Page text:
Game critics have a funny way of wanting to put everything into easy to understand sub-genres. Your favorite Gradius sequel isn't just an action game; it's a shoot-em-up. Street Fighter II is a fighting game, while Final Fight is a brawler. And Secret of Mana is an action adventure game, not a turn-based role-playing game.
But not every game can be neatly explained in one of these descriptive sub-genres. What do you do with a game like Rolling Thunder? At first glance the game looks like nothing more than a side-scrolling shooter, nothing more than a slower paced Contra or Midnight Resistance. But look closer. Simply calling the game a shooter completely misses the best part of the game, a gimmick that was stolen by everybody from Sega to Capcom. Rolling Thunder isn't just a shooter; it's a shooter that allows you to literally leap from one floor to another to command two fronts in the on-going fight against crime. So what kind of game is Rolling Thunder? A 2D leap and gun shooter ... I guess.
Classifications aside, Rolling Thunder is a traditional side-scrolling action game where you walk (slowly) from left to right shooting anybody that gets in your way. The levels are split up into two different layers, one on top and one below. At any point you can jump up or down, allowing you to dodge enemy attacks and plan your attacks. This simple addition to the run and gun genre was enough to catch the eye of other game developers, as you see this gameplay nod used in both Shinobi and Code Name: Viper.
This Nintendo Entertainment System port comes to us from the good folks at Tengen, best known for their unlicensed 8-bit games and a bitchin' version of Tetris. Although the graphics have been stripped down to fit on the NES cartridge, the basic gameplay and level structure is there.
You play Albatross, a member of Interpol's "Rolling Thunder" espionage unit. Your job is to rescue a fellow agent, an inappropriately dressed woman by the name of Leila Blitz. She's being held in New York by a secret society known as Geldra. Of course, these story elements are only here to give you a reason to walk around and shoot hooded villains.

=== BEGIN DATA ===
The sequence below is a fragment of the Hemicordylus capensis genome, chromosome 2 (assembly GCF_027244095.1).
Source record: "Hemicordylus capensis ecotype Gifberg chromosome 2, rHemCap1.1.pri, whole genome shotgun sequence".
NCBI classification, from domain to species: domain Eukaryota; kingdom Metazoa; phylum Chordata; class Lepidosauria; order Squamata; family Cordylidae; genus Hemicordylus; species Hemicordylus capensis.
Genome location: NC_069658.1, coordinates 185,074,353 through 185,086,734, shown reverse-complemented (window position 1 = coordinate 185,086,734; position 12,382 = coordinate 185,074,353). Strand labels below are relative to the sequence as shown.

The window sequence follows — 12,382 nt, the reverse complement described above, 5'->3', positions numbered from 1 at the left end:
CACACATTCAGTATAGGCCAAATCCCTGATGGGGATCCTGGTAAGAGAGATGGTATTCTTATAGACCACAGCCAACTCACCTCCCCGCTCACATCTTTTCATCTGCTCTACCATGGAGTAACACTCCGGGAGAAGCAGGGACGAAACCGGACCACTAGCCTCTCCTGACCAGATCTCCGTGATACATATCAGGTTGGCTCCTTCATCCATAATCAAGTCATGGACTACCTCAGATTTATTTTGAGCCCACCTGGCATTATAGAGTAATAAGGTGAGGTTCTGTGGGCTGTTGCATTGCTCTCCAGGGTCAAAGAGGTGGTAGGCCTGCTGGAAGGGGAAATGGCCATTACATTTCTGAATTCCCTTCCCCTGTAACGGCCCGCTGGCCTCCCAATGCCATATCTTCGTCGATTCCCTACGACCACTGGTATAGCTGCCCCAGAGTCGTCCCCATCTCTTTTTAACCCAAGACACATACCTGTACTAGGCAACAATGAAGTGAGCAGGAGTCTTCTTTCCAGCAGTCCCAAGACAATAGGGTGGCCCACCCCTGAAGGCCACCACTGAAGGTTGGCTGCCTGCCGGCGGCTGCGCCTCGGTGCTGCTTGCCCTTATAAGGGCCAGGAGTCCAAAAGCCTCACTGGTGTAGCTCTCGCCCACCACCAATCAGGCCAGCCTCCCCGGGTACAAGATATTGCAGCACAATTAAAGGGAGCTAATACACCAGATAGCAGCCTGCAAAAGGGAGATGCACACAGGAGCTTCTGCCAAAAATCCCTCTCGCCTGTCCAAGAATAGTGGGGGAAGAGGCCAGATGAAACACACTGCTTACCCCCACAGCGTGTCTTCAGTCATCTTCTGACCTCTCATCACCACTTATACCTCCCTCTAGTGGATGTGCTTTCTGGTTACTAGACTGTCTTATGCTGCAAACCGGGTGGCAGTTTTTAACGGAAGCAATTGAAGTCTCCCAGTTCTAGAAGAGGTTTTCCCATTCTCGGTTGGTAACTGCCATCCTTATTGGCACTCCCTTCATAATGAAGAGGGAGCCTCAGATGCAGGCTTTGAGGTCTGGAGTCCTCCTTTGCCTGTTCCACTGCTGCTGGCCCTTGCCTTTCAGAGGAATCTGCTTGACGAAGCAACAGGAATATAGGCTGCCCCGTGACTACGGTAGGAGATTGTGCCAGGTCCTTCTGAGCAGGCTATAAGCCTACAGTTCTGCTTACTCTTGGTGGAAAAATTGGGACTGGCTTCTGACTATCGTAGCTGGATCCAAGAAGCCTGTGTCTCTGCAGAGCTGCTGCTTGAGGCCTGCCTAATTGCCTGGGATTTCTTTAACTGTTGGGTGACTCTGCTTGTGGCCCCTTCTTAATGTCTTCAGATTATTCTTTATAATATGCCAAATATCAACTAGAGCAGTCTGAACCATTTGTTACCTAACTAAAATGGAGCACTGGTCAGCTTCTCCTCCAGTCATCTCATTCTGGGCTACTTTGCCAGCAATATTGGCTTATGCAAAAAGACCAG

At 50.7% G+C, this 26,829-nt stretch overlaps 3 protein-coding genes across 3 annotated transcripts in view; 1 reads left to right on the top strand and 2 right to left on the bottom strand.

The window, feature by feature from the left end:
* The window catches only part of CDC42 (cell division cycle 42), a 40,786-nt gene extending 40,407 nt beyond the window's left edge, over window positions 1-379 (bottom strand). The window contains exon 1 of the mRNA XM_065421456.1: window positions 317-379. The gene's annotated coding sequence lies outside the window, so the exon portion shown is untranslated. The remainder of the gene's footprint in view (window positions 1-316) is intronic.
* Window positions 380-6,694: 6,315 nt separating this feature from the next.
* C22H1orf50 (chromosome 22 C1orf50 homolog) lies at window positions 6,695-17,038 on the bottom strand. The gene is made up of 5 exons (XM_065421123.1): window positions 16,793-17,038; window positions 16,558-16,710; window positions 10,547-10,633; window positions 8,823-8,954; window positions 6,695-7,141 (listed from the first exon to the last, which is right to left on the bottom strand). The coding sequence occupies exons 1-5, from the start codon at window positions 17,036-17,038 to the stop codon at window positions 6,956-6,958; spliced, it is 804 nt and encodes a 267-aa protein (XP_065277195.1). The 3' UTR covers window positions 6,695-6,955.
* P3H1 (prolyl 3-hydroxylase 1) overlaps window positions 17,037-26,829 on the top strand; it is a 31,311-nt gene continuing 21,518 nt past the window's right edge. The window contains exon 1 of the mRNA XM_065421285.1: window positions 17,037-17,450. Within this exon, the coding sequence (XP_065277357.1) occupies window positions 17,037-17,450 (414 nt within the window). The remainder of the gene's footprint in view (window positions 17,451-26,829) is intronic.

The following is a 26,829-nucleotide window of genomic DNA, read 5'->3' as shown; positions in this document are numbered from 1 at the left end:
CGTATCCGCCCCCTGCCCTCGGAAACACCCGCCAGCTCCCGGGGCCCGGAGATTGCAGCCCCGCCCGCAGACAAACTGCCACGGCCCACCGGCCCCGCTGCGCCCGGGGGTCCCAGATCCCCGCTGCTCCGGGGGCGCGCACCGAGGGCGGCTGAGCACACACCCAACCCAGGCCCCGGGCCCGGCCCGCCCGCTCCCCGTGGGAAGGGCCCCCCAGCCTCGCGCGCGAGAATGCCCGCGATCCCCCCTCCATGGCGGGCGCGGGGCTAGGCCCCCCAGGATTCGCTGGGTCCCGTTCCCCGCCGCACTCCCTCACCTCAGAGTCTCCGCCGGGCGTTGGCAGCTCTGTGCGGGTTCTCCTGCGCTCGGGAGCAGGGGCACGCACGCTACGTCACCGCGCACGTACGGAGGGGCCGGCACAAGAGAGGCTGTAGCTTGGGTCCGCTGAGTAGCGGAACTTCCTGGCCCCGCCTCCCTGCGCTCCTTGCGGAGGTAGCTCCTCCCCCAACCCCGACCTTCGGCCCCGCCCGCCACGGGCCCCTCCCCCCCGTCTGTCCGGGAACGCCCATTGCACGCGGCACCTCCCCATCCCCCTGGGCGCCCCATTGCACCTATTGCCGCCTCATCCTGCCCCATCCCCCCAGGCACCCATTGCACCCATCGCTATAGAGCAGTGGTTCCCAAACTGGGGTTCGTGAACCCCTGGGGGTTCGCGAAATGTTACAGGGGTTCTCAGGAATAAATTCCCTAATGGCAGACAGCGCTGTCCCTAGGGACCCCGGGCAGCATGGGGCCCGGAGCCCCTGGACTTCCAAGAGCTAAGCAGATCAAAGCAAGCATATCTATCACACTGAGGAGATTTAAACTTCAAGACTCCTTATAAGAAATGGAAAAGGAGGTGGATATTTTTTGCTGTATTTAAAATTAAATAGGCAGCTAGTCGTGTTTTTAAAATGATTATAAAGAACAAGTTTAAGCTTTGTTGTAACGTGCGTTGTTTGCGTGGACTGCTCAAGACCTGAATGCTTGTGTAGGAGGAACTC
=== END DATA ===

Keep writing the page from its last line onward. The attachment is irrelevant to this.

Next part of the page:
As I mentioned before, the game allows you to fight on two different levels at any given time. As you walk through the levels you will occasionally see levels above you; all you have to do is push up on the D-pad and the jump button and you'll find your super spy leaping 15 feet into the air and landing on the ground above. But don't get too comfortable on that second level, because all of the enemies you left below can jump too.
Outside of having a weird superhuman leaping ability, Albatross also knows how to open up and hide in doors. Scattered throughout each level are a series of doors; some that house enemies, some that have weapons and some that will give you extra time. It's important to spend some time exploring these doors as you go from area to area. Best of all, if you see an enemy coming and you don't have the time to get off a good shot, then you can hold the up button and remain in the door indefinitely.
Unfortunately these are the only two things that set this Rolling Thunder port apart from the other action games on the Nintendo Entertainment System. Outside of being able to leap high up into the air and hide in behind a door, there's really nothing special about this spy. He has limited moves, can't shoot in the air and has absolutely no control over how far he jumps. Couple this with the fact the NES port has sluggish control problems and you have a so-so port of an otherwise amazing (albeit dated) arcade game.
The nice thing about this Rolling Thunder port is that it doesn't skimp on the levels. Tengen comes to the plate with some twenty different levels. At first you'll be impressed at all of the different types of levels. You'll see indoor areas, warehouses, caves and more. However, as you keep playing through the game you'll realize that what's really happening is that you're visiting different locales over and over again. Thankfully these familiar levels now house brand new enemy types, including mutant monkey-things and cougars.
The graphics and sound are fine for a Nintendo Entertainment System game, but they certainly aren't as strong as their arcade counterpart. The good news is that you'll hardly notice the downsized graphics while you're shooting up bad guys and trying to avoid grenades. There's more than enough action here to make you forget all about the decrease in quality.
All in all, Rolling Thunder is a solid port of a great arcade game. While Tengen does manage to get the feel of the original game right, I can't help but notice all of the corners that were cut in the making of this 8-bit home game. Some of the cheap deaths and archaic design decisions ultimately bring the score down, but not enough to keep me from having a relatively good time playing through Rolling Thunder.